Author Shaughnessy Bishop Stall spent most of a decade investigating the complex state of drunken hell for "Hungover: The Morning After and A Man's Quest for Healing." He is not only concerned with the chemical science of hangovers; He also mixes personal memories with some of the most famous morning of the story afterwards. It seems that Noah, for example, was the pioneer of drunkenness and the first man to get naked, humiliated and angry. At least he loved animals?
Bishop Stable insists that hangovers should cease to be considered a kind of cosmic punishment, and instead a salutary disease. After years of persistent research around the globe, he finds one ̵
Q: Despite the years when you were determined to find a cure for hangovers, admit that hangovers can be considered as a necessary evil. So as not to be too morally, would you agree that if you want to tax your body the way heavy drinking does, you should feel a little offended the next day?
A: Yes. I think that's one of the questions that make up the core of the book. The more you can be stopped by the constant pickling, the better for your life. But why does it have to be so brutal when you're inside? Can not there be a way we can just apologize for and stop him? The flip side is: why do not we really pay attention to that? It is such a visceral and aggressive warning system that we still do not pay attention to!
Q: They write that in the Greek myth, the King of Athens advocated that only gods could handle wine and these mortals had to mix it with water so they would not go mad and / or to die. The ancient society certainly seemed concerned with moderation.
A: And to consider how far we have gone! An ideal would be that even a glass of wine – at that time probably 14 percent [alcohol] – was watered down to the strength of a weak beer to keep society functioning; and then, within a hundred years, go to the distillation drive, which was something like the race to the moon: when you say, "wine is too strong, let it water down," until "we want to make alcohol too strong and as pure as possible. "
Q: You think that timing is everything with Kater – and if you did not do anything about it while drinking, it's way too late the next morning.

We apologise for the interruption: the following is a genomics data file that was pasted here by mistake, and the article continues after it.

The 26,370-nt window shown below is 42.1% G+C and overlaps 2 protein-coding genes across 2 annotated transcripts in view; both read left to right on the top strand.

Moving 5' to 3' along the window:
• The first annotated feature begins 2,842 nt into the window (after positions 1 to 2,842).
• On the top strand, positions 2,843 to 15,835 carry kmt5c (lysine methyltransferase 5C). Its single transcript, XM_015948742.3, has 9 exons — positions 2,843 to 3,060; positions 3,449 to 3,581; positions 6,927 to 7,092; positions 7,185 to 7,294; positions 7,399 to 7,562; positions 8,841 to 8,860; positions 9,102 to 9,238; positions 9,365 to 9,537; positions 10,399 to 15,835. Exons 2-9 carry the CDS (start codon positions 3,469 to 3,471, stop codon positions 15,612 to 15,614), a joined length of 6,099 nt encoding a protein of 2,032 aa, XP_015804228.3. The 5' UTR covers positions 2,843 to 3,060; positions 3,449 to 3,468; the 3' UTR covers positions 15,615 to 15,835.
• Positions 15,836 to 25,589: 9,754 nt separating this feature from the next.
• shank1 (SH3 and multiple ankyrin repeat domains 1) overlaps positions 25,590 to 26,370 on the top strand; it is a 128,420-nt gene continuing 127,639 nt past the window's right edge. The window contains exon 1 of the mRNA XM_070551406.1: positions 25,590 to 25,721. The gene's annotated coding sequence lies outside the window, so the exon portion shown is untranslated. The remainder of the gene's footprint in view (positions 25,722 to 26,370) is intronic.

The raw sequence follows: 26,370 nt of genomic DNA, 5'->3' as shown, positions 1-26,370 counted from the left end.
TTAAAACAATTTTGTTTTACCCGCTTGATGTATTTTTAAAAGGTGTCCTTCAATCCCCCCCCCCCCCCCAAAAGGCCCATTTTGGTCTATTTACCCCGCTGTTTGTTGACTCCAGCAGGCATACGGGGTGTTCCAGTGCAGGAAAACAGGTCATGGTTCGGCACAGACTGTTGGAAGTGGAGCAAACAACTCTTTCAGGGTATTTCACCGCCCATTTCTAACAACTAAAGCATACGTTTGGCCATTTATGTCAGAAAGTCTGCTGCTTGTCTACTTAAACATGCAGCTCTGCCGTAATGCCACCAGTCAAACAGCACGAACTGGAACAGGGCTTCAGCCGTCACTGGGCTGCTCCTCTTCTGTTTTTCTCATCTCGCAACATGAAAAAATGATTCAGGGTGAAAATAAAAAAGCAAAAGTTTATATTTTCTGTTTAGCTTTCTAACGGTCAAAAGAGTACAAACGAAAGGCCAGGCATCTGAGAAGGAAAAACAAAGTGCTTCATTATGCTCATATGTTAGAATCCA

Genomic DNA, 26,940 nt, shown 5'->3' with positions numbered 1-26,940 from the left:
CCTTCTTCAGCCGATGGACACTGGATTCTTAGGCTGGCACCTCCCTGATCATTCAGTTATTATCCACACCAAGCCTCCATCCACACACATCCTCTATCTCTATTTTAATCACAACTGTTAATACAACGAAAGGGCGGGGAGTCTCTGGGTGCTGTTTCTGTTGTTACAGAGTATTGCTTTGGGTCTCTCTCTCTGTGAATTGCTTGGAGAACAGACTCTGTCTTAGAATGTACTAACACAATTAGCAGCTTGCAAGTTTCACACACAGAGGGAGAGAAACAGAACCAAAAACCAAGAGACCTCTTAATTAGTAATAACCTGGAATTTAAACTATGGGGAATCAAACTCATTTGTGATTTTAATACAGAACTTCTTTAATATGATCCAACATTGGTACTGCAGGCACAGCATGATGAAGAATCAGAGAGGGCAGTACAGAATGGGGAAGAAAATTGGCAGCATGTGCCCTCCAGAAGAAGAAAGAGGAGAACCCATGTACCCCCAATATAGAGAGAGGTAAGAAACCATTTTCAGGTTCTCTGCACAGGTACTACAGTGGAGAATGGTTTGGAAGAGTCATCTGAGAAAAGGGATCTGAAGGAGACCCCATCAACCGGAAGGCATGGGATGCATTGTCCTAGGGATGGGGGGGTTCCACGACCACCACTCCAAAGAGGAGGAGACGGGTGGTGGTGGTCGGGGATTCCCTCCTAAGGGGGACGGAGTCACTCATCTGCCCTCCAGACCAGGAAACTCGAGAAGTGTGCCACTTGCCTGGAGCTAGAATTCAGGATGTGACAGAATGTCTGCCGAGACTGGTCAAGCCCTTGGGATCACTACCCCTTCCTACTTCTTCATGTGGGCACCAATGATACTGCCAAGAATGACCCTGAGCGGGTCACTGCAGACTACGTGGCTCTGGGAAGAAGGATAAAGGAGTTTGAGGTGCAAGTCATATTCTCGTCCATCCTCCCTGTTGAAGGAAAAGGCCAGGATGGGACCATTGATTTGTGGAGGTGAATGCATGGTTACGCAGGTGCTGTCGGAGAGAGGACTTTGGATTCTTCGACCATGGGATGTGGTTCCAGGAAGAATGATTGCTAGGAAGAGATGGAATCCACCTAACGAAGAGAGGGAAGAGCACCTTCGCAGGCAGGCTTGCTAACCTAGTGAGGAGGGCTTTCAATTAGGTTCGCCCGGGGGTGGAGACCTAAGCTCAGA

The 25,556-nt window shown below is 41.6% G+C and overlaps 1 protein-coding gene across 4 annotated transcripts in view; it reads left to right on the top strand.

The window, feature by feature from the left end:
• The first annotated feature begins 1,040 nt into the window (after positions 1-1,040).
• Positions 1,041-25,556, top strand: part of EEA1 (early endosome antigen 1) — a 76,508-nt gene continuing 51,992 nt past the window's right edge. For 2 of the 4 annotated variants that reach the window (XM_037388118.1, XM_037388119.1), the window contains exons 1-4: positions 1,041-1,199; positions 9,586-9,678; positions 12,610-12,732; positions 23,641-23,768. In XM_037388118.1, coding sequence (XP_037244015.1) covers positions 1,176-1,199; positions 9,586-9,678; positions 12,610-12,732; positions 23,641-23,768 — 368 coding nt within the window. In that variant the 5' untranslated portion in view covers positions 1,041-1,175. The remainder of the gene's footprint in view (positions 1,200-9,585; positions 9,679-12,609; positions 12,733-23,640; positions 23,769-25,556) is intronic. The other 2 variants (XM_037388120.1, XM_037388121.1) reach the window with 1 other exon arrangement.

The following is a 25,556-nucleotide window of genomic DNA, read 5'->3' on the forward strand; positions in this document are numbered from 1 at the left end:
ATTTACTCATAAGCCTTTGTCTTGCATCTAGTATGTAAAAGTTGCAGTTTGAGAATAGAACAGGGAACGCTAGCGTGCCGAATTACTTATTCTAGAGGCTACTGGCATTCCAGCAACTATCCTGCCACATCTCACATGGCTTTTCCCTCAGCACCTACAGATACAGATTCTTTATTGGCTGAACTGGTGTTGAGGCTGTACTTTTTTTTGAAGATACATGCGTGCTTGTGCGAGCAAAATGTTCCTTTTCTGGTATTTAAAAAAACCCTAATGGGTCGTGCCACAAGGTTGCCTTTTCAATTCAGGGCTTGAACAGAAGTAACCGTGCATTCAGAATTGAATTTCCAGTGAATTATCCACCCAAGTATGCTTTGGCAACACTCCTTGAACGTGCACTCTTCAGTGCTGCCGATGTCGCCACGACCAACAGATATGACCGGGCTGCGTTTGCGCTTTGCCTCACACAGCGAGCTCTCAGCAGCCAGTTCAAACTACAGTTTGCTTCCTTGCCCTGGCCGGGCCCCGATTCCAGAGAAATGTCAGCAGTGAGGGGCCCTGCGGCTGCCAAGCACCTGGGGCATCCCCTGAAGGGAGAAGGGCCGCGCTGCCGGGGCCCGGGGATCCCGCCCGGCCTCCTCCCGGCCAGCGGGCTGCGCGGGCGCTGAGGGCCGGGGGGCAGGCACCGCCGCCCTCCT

A: Timing is everything! I can not stress that enough.
Q: So, what does that mean for all those morning-dripping vitamin cocktails that are marketed as remedies?
A: A: Probably one of the best ways to deal with a hangover once you have one. You will be soothed and cared for, and if all goes well, the hangover will be shorter and the intensity will be less. But I would not consider that a hangover is cured. I would consider that (BEGIN ITAL) treats a hangover (END ITAL).
Q: You have developed your own hangover cure, which currently requires swallowing six to ten capsules. Are you planning a rationalization of the process? Or do you feel that the extra effort is part of the solution?
A: For me, as soon as I take three pills, I can take six – but not everyone feels that way And certainly, marketers do not like it. Everyone tries to fill [hangover concoctions] in a liquid; apparently that's more sexy. But in my experience, it's important to take the pills, and every time I try a product in which everything is [the same] and it sits in a small bottle, it does not do the same. I do not know why.
Q: Are you trying to market your medicine?
A: I'm going back and forth. Everyone's gone, "Dude, if you get cured, you'll be a billionaire!" At the same time, I met everyone who thought – and none of them are billionaires.
Q: You write about meeting a woman who says she loves a cat, that she has matured it. Could we indeed spin it as positive, just as we assume that a common cold forces us to relax?
A: Absolutely. Surely the thought of having to deal only with the crisis, especially for people whose life is too complicated from the beginning … I think that there are, strangely, people who become dependent on a hangover.  Q: As we approach Christmas time, what should the partygoers in addition to your capsule solution consider to mitigate the effects of a few?
A: Your hangover will be twice as bad if you smoke – it has to be with dilation of the blood vessels. So, if you're a social smoker and smoke only when you drink, it will make things worse. And if you are on a diet, you do not eat too much before you drink. And when you come to the next morning and already have a hangover, maybe it's time to become religious.
Q: You mean stop drinking? Or are you starting to pray?
Q: Let's talk about "hair of the dog". Many people strongly believe that more alcohol helps – and in this book, you explain the chemistry of how to counteract the disgusting alcohol deprivation of the body. But is not it more a foolishly desperate measure than a long-term solution?  A: The turning point – when you suddenly feel better, [before] preparing for a completely new hangover – is very tender. When I have a pure hangover, as soon as I can hold something down, I start to eat with something and go into water, like a hot tub or a lake, and drink something. The trick is to talk to yourself while you drink and to listen to yourself while you speak; Make sure you understand that this is a medicinal drink and not the next level of the party.
Q: They had a decent share after a brutal morning and yet are extremely skeptical of forced men.
A: Oh, that's me. I think it comes from my Irish roots, where the two most dangerous forces in an Irish community are the drunkenest and the most sober. I do not trust any of them. There is a fascinating continuum, and I do not mind publishing it outside … Hitler never had a goddamn drink!
Hungover: The morning after and a man's search for the cure
By Shaughnessy Bishop Stable
Penguin. 416 pp. $ 17
This article was written by Rachel Rosenblit, Special at The Washington Post.